COVID-19: If you live outside Toronto, getting an LCBO delivery to your door is a challenge

COVID-19: If you live outside Toronto, getting an LCBO delivery to your door is a challenge
Top Stories
The LCBO has halted home delivery of wine, spirits and beer outside Toronto after its courier service, Canada Post, suspended deliveries that required proof of age at the doorstep during the coronavirus crisis.

While LCBO says that eCommerce or online ordering is still available to customers, it cannot guarantee delivery times through Canada Post and customers must go to the nearest Canada Post depot to prove their age and pick up their order.

Some shipments — such as alcohol — require the recipient to prove their age through photo identification before the delivery person can give them the package.

But Canada Post has suspended package deliveries that require proof of age to protect its workers from the spread of the novel coronavirus.

On March 15, Canada Post said it would “no longer be requesting signatures for any deliveries to the door,” which would eliminate the exchange of pens and close contact between the receiver and the delivery person.

“Where it’s not possible to safe drop, our delivery agent will leave a notice card indicating the post office where you can pick up your items by showing proof of identity.”

Delivery is still available through Foodora for Toronto residents, who added the LCBO to their on-demand delivery service last fall.

“At this time, Foodora and Canada Post are our only delivery partners,” the LCBO said in an email to the Post. “While we respect the decision by Canada Post to suspend home delivery of packages requiring proof of age, any inconvenience for our e-Commerce shoppers is regrettable.”

Because Ffoodora only delivers in Toronto, those who live outside the city have to rely on Canada Post, which will now send orders straight to the nearest post office for pickup because alcohol is an item that requires proof of the recipient’s age.

In Toronto, foodora riders are required to follow the same protocol as Canada Post to confirm the age of the customer who ordered the alcohol.

“All foodora riders that are delivering from the LCBO in Toronto are Smart Serve-certified to responsibly deliver alcohol to customers ages 19 and over,” the company said in a September media release .

“They will strictly follow the LCBO’s responsible service mandate, where alcohol sales are prevented to minors, intoxicated adults, and those who appear to be purchasing alcohol for either of those individuals.”

Foodora is one of the many food delivery services that have offered a contactless option through the app. Its drivers are required to practise social distancing and still abide by the LCBO’s policies.

“For all alcohol deliveries, including those from the LCBO, Wine Rack, breweries and others, customers must still display valid ID to the rider, verifying their name and age; however, the rider is instructed not to handle the ID and avoid direct contact with the customer,” Foodora told the Post in a statement.

The signature requirement has been modified — riders will confirm the delivery was received in good condition verbally with the customer. Additionally, while they advertise “contactless” delivery on all food orders, the same cannot be done with alcohol. If the customer is unable to produce ID or come to the door, the product must be returned.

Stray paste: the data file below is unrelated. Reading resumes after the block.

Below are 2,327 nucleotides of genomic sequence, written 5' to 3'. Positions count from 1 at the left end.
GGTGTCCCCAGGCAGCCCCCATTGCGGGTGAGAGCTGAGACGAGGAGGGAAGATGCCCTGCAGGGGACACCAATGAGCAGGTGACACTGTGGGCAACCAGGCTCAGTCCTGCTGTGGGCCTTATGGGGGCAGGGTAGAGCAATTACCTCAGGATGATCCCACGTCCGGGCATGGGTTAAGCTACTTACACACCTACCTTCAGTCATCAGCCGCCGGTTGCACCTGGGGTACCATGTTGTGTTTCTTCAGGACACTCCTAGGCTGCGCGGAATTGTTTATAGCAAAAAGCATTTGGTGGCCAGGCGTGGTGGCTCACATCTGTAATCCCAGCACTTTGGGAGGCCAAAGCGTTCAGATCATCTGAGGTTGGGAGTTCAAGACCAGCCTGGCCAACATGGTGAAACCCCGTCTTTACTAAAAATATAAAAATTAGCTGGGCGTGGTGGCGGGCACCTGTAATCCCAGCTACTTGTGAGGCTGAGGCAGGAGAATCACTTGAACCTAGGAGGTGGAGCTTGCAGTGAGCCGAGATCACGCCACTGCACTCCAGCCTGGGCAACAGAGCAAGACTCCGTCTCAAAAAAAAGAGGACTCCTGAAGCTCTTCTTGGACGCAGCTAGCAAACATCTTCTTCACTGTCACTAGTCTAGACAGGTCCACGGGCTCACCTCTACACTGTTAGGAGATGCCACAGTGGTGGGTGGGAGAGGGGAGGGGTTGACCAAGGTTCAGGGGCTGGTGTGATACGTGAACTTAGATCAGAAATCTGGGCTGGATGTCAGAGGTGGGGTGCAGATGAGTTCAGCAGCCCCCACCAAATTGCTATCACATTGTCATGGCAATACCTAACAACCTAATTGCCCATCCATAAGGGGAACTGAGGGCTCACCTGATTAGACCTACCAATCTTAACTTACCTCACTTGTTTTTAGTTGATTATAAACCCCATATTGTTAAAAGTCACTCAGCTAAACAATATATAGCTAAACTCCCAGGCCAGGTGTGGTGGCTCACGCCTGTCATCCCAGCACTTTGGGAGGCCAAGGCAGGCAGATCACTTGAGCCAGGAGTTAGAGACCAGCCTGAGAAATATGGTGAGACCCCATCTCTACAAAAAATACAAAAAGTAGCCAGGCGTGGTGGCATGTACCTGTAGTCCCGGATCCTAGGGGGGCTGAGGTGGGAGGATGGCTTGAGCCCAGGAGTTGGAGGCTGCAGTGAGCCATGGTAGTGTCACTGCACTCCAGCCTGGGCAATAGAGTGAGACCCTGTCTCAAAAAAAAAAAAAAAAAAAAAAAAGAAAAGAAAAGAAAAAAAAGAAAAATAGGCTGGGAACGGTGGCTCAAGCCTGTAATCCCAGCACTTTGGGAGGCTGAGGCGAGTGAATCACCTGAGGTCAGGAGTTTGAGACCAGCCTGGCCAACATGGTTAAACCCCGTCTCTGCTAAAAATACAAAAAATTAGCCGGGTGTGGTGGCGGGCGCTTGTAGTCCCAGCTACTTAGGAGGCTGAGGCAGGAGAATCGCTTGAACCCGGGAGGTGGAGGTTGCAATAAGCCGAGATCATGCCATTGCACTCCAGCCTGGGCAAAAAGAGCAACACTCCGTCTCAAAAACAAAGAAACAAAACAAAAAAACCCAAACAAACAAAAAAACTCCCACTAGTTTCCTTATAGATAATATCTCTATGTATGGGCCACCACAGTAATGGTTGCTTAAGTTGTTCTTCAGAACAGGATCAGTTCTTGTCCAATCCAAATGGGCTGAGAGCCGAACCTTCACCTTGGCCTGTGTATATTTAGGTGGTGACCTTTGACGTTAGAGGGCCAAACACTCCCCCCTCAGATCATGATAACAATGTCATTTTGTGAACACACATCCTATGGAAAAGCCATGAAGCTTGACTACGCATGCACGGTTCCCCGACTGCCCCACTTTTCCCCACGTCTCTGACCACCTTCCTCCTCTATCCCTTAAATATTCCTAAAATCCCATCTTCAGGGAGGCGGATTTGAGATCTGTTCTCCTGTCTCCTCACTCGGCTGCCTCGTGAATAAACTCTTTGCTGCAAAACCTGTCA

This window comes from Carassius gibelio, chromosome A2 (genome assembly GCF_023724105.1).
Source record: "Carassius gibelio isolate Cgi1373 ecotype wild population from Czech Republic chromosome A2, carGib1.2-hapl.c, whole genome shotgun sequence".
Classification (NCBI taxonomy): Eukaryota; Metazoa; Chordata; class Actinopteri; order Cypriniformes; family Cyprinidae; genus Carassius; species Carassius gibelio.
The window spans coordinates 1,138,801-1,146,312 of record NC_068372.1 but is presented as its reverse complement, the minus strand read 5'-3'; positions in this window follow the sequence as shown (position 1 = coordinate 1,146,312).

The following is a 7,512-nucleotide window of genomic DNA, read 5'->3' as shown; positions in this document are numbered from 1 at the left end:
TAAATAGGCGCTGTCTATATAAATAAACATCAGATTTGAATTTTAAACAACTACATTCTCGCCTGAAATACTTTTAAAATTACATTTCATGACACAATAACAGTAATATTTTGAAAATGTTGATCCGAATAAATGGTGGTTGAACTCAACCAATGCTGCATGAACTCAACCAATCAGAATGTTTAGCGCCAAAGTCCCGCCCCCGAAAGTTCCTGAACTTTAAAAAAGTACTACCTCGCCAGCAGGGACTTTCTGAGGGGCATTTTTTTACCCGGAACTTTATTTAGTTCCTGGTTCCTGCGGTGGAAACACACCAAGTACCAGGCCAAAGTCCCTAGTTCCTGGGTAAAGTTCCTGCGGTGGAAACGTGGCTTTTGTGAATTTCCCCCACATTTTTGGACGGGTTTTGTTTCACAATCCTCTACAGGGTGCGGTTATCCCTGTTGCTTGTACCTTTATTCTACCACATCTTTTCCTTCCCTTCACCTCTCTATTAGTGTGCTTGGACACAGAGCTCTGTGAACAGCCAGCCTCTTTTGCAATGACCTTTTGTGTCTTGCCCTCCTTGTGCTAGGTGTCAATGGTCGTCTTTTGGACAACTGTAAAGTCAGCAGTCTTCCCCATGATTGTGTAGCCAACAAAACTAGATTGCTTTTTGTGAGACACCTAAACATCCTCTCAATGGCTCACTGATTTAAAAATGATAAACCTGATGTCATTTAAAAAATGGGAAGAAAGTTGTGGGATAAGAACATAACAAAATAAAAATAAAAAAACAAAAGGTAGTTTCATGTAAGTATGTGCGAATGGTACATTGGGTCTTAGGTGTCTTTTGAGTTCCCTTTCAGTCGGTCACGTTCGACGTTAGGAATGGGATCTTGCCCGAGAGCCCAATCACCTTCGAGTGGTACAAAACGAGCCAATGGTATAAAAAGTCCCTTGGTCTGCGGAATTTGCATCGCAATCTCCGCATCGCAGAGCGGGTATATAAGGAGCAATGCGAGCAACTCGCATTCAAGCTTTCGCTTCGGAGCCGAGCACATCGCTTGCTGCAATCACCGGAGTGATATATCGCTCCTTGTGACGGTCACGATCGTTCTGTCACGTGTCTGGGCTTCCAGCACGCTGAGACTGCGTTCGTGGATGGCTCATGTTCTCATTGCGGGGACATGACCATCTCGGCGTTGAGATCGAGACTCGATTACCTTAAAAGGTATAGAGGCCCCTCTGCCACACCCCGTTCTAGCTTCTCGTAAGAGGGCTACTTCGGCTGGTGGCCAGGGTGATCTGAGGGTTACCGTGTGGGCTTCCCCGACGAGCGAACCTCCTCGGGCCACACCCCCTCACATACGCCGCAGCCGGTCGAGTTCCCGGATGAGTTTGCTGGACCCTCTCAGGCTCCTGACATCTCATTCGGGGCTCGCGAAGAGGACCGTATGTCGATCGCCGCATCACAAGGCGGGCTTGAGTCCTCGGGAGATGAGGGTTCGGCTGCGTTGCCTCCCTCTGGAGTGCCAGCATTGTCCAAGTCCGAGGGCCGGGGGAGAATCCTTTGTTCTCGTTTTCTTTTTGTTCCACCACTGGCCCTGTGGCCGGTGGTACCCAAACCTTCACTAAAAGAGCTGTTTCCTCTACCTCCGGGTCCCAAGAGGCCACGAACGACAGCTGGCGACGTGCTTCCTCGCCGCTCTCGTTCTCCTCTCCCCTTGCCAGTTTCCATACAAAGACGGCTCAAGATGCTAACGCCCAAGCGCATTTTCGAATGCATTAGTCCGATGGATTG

In terms of a customer being under quarantine or self-isolating, “they can show their ID through a window, provided the ID is displayed clearly.”

“Ultimately, the rider is mandated to follow their Smart Serve training to determine whether it’s safe to proceed with the delivery or return the order to the shop,” the statement reads.

The LCBO was considered an essential business by the provincial government in its announcement on March 23 that all non-essential businesses must shut their doors in order to contain the spread of COVID-19 and reduce large crowds. LCBO business hours were reduced to 11 a.m. to 6 p.m., Tuesday to Saturday.

“This additional measure follows previous action taken to-date, including increased cleaning and sanitization, implementing measures in-store that promote social distancing and introducing new HR policies in support of LCBO customer service and warehouse staff,” the company said in a media release .

Our most powerful weapon is that we know what it is and we can learn from people who have already suffered through it

Looking back at how politicians reacted, how the public felt and what was normal just a week ago makes the change even more abrupt

We may dodge a big bullet here. ... But we may well end up in a situation where we have to make some very tough ethical decisions
Read more on National Post
News Topics :
TORONTO Food service app couriers and mail carriers are being encouraged to change the way they handle shipments as more Canadians self isolate to prevent COVID 19 transmission. Uber Eats and...
Larger font Increase article font size A+ The Ontario government has amended a regulation that will allow bars and restaurants to sell alcohol as part of a food order for...
Top Stories
When Foodora bike courier Hunter Sanassian limped into the online delivery giant’s downtown office, bleeding and in shock after being smashed by a car door, he was hoping staff could...
Top Stories
TORONTO With health officials stressing physical distancing and self isolation tactics more and more due to COVID 19, Canada Post has announced that it will be reducing hours of...
Food courier Matthew Lyn has spent the past few weeks adapting to working amidst a pandemic — figuring out how to get hungry Torontonians meals without putting himself or customers...